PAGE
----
BY MARY WULFF
Restoring and Maintaining Calm for Your Pets
Corky the dog so dislikes being left alone that he has ripped up car upholstery and jumped through windows in an attempt to rejoin his humans when they leave the house for school, work or errands. Shay, on the other hand, watches calmly out the window when her humans leave each day.
Dog lovers with a pet that trembles, whines or rushes to the door in anticipation of being left alone know that the problem can interfere with work, school or travel days and make life difficult for you and your companion. In severe cases, a vet may even prescribe a sedative or antidepressant drug for an animal, a practice that seldom reaches the root causes of separation anxiety, and may lead to serious, long-term health problems.
Order in the Pack
To start, it is important to understand that virtually every domestic dog lives in a confusing world. Improperly socialized or mistreated, abused or abandoned dogs, as well as those that live with a nervous, angry or depressed person, may be more prone to separation anxiety. The breed and physical requirements of your dog may contribute to anxiety, as well.
Dogs are social animals. They need to feel part of a pack, with a sense of rank. In the course of domesticating dogs, humans have become pack leaders in the minds of household canines, so the behavior and habits of the primary caregiver largely influences a dog’s behavior.
While it may seem like a good idea to add another animal to the household to keep your companion company, this can actually make matters worse, by confusing its sense of pack hierarchy and creating a state of continuous competition. It may be a better idea to provide substitute leadership in the form of another human. Dog walkers, friends, neighbors or relatives could come by and spend time with the dog when you’re away, acting as a surrogate, temporary pack mate.
You could consider a good doggie daycare provider, but there is no permanent substitute for the human alpha leader, who must be a strong, controlling presence whenever you are together. From the beginning of your relationship, a dog will gain trust and faith in your leadership, avoiding costly dog-sitting bills later on.
Once puppyhood is past, you can keep a dog from becoming bored and tearing the house apart when you’re out by employing the following tips and tricks.
• Leave the television on a nature show channel. Human voices can provide reassurance that humans still exist during your absence.
• Or leave talk radio on. Soothing music also tames the savage beast, and in many cases it will help a lonely, confused pooch to relax.
• A toy filled with peanut butter or dog treats might keep him busy. Upon returning home, give the dog the treats that were in the toy and take the toy away.
• Ignore the dog for several minutes before leaving the house and when you return. Do not shower him with hugs and kisses as you are leaving, as this may add to his anxiety.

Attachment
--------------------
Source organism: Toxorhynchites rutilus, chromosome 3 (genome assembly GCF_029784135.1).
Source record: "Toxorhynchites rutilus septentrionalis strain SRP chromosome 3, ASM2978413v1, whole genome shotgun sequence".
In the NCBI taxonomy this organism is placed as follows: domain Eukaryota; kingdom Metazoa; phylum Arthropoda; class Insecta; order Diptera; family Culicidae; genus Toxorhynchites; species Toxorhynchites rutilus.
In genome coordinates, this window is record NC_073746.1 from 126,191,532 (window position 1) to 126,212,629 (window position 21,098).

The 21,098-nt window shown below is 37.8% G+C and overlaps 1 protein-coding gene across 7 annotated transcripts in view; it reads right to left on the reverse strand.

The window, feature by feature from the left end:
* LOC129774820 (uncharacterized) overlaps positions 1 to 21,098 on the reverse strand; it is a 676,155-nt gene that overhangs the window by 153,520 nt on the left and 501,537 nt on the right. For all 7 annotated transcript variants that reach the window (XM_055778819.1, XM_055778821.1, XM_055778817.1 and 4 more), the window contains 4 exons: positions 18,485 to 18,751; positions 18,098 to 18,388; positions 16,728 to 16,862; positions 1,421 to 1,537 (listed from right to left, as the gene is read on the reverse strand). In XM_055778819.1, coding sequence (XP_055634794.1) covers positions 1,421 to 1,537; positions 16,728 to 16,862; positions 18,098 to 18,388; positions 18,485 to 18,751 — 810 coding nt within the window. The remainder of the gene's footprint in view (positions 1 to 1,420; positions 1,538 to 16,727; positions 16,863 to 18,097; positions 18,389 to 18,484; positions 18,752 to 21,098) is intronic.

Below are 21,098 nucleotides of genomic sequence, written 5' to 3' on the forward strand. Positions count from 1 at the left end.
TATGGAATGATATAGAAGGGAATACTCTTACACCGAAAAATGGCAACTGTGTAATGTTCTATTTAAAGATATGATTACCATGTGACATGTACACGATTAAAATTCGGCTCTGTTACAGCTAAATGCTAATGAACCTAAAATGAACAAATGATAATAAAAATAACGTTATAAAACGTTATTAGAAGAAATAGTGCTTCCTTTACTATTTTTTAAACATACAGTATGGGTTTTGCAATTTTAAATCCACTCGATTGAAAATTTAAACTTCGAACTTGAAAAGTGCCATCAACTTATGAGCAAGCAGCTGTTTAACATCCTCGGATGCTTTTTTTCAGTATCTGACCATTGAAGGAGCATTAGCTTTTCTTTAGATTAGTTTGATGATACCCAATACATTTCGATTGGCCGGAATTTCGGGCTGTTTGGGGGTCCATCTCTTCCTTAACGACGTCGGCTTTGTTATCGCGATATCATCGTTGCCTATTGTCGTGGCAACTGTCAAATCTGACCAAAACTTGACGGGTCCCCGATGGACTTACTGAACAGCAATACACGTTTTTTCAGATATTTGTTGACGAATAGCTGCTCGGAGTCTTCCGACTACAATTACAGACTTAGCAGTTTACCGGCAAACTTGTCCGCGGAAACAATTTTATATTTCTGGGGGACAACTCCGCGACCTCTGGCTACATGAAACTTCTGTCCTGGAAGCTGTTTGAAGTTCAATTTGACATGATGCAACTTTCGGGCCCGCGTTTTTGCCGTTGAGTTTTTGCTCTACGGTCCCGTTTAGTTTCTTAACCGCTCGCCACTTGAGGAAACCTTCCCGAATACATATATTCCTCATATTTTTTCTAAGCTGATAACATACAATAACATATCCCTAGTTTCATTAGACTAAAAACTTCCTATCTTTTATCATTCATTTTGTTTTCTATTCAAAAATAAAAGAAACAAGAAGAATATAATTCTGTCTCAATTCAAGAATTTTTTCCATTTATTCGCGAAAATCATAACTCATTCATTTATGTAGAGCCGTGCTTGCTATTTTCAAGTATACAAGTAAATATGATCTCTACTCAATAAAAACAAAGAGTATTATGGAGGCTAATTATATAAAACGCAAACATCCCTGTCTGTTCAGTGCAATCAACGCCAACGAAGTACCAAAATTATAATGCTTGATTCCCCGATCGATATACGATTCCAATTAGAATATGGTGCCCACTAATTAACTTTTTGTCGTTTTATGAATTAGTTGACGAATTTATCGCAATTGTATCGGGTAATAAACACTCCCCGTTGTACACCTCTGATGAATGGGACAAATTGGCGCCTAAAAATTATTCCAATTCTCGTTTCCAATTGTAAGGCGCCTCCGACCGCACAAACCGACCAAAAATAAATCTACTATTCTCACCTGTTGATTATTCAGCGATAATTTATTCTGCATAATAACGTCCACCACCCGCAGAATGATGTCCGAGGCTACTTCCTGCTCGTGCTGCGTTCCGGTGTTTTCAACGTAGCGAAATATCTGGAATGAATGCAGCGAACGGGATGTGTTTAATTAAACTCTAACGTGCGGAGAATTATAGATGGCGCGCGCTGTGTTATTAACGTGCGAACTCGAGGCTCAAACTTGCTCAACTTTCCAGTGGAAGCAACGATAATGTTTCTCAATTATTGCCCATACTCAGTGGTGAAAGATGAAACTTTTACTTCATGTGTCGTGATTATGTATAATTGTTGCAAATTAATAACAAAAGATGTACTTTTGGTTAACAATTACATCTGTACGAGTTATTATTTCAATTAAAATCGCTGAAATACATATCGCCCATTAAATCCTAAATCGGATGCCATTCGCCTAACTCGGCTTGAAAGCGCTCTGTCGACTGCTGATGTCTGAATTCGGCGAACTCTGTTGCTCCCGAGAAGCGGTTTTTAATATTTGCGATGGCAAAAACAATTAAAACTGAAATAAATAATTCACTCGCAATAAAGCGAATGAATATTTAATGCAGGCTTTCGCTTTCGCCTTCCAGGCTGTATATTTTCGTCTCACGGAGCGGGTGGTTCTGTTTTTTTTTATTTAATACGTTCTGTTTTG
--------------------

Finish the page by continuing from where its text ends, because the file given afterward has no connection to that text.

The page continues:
• Begin by leaving for short periods of time, and then increase it over a few weeks. Each time you return, have the dog sit, and praise and reward him with a treat when he is calm.
• When in doubt, work with a recommended animal behaviorist. Also, consider any physical problems that may be causing the anxiety disorder.
Natural Diet and Supplement Aids
Some people may feel they need to resort to drugs when they are at their wit’s end from dealing with a dog that acts out by becoming aggressive around people or outright destructive when no one is home. These are behaviors sometimes seen when an animal is receiving inadequate nutrition or essential brain nutrients.
In the holistic realm, the foundation to treating any animal problem, physical or mental, begins with a good diet. A home-prepared diet is best (how-to books are available), but a high-quality, natural commercial food may also help. Behavior problems can lessen or go away with a simple change in nutrition.
Adequate essential fatty acids, including omega 3, are necessary supplements for dogs, even if they are fed a commercial diet. They help the nervous system function more smoothly and help improve skin and coat condition.
Some animals may need extra help from herbs to get through a particularly stressful time. One miniature schnauzer benefited from ingesting a formula made for dogs that contained valerian, skullcap, oat flower and passionflower before his owners would leave the house. Max became calmer and stopped tearing apart the furniture after just a few weeks of using the herbs.
Other animals become anxious in the vicinity of loud noises, whether or not the caregiver is at home. Many caregivers have found a melatonin supplement helpful in these instances.
Whatever the reason, it’s hard to leave a companion behind when you know they suffer in your absence. With a bit of knowledge and care, you can help make the periods of separation much easier.
Mary Wulff is a veterinary herbalist consultant and co-author with Gregory Tilford of Herbs for Pets. She specializes in home-prepared diets, herbs and homeopathy for companion animals from her office in Hamilton, MT. Connect at.